This issue is not about gender discrimination (pregnancy) but the fact that most employers would not choose to hire someone in a full-time, permanent role knowing full well that in a few months that individual will likely take a year off and the employers hands are tied in replacing that individual because their job is legally protected. The employer is forced to hire a temporary replacement and invest all the time and money in training twice for the same position within the same year.

  • Logic Rules on 2013-01-31 11:51:42 AM

    She was hired as a CEO for petes sake! I somehow don't think she will be taking the year off!!

  • W Ettinger on 2013-01-31 1:03:11 PM

    Actually it is a gender discrimination issue because of thinking like Jay Fuller just described. Did you know that (at least in Canada) men are now entitled to parental leave, as well as people considering adoption as a family option, and not just the pregnant mother? Do you ask all men if they are planning on having children anytime soon and taking advantage of the parental leave provisions available to them? Perhaps you should not hire anyone within child bearing years (meaning any man over the age of puberty is out indefintitely)to make sure that they won't take any parental leave. Only women over the age of 45 who can prove that they've gone through menopause? Come on people, 21st century thinking would be a good start to figuring out how to balance work and family responsibilities at all levels of the organization!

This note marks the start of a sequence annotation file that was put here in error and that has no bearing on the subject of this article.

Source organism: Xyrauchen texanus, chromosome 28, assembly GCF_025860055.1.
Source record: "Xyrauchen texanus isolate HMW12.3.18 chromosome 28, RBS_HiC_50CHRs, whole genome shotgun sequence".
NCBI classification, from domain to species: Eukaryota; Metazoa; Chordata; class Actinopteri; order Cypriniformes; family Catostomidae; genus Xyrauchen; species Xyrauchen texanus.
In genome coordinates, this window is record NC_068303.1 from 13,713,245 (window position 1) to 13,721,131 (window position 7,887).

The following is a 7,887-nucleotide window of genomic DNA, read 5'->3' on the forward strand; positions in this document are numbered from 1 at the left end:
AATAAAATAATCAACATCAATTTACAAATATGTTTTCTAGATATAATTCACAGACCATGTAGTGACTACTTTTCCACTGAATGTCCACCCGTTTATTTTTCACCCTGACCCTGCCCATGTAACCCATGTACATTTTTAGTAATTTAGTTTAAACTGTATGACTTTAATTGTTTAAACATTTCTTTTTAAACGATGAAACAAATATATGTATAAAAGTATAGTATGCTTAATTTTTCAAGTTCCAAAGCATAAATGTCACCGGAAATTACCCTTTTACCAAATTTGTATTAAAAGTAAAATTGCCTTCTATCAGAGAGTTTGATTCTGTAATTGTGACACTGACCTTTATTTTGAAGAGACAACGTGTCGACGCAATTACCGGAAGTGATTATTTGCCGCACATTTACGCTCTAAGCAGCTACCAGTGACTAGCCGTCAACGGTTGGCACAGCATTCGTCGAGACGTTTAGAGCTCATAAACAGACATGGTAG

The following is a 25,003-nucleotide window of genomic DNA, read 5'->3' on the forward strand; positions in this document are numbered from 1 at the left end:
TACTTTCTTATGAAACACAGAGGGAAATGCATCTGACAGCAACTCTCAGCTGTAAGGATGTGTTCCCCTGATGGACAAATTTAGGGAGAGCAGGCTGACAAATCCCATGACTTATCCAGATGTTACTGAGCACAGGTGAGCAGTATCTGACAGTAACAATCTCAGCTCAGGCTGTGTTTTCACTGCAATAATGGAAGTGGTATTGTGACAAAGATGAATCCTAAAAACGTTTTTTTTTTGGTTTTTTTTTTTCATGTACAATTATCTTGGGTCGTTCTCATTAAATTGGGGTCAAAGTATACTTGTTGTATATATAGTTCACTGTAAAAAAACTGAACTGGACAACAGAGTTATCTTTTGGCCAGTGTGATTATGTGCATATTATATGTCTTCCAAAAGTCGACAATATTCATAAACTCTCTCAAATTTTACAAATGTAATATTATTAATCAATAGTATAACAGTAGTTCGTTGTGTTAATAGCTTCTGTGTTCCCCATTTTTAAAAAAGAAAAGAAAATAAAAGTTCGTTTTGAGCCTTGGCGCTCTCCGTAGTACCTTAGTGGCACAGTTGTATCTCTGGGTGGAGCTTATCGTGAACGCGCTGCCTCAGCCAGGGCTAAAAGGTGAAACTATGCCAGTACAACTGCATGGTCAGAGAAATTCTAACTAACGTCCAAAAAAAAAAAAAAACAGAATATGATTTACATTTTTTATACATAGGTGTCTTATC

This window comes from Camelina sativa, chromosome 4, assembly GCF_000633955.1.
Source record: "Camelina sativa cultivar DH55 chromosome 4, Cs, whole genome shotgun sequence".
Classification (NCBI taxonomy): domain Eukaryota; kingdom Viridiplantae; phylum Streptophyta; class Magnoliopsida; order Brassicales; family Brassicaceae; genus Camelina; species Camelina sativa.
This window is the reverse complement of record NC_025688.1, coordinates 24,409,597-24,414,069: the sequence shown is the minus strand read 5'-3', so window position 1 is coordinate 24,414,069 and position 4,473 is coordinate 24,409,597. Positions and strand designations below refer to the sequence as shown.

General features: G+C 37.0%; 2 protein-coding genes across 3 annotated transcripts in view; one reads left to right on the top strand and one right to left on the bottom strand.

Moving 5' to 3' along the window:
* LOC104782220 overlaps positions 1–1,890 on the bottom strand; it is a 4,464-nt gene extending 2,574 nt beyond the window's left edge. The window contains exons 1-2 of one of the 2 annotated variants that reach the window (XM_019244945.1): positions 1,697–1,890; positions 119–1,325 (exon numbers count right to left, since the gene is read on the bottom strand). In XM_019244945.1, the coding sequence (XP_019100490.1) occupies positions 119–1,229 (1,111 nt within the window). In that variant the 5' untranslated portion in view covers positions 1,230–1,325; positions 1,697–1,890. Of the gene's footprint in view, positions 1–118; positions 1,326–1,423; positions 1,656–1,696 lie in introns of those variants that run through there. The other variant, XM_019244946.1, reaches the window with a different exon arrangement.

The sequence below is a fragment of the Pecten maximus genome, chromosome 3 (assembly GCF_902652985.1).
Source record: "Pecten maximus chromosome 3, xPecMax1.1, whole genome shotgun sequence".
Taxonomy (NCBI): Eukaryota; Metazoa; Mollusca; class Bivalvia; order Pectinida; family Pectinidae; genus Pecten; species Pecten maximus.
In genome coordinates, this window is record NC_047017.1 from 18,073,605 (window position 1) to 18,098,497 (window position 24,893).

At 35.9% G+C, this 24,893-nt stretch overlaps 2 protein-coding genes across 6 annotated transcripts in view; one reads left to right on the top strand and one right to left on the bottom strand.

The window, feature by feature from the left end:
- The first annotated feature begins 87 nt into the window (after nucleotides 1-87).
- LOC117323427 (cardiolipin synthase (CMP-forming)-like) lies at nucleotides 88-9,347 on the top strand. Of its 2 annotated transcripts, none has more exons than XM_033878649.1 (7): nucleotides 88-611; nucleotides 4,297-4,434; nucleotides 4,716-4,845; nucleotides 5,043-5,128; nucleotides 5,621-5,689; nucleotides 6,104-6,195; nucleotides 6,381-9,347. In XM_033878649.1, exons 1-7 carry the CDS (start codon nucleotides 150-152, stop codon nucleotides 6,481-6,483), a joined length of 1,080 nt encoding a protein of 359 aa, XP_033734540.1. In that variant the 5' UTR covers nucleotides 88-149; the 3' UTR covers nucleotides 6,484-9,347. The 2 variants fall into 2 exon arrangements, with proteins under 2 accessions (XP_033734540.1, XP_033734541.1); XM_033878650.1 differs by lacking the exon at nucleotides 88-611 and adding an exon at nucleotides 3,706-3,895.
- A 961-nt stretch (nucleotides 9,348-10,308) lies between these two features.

• MB on 2013-01-31 1:18:11 PM

    That's exactly the point that the article is trying to make Jay Fuller. It's that mind-set is not looking at long-term gain but rather short-term implications. That...and it is gender discrimination, men do not face this same issue but feel free to give it whatever spin you think people will buy.

  • Tom from Burnaby BC on 2013-01-31 2:25:09 PM

    People read to much into things and that is how you get yourself in trouble.

    If the male or female has skill knowledge and ability to do the job you hire them.

    If you look for excuses not to hire a good candidate then problems can arise.

    Don't forgett that males can go on parental/maternal duties leave also.

    My friend has been on leave 3 times. The work got done and with his guidance from time to time.

    Hey there are ways around everything in the workplace to get the job done,

    that is what we focus on.

  • GZ on 2013-02-02 11:35:52 AM

    Mr. Fuller, it is 2013 NOT 1963. As stated by many of the writers before me, perhaps her spouse will take parental leave or she has a nanny or mother who lives with her.
    Would you say the same thing if it were a male candidate, whose spouse was receiving cancer treatment. That you can hide until the person is hired. Unfortunately for female candidates, there is not much we can do to hide the fact that we are pregnant NOR should we have to.
    Candidates are responsible mature individuals who, particularly for that level of position, will make arrangements to minimize or eliminate impacts on their new role.

    I hope for your company's sake, you are not in a decision making position with respect to hirning and promotions. If you are, your company has overlooked or lost some excellent talent.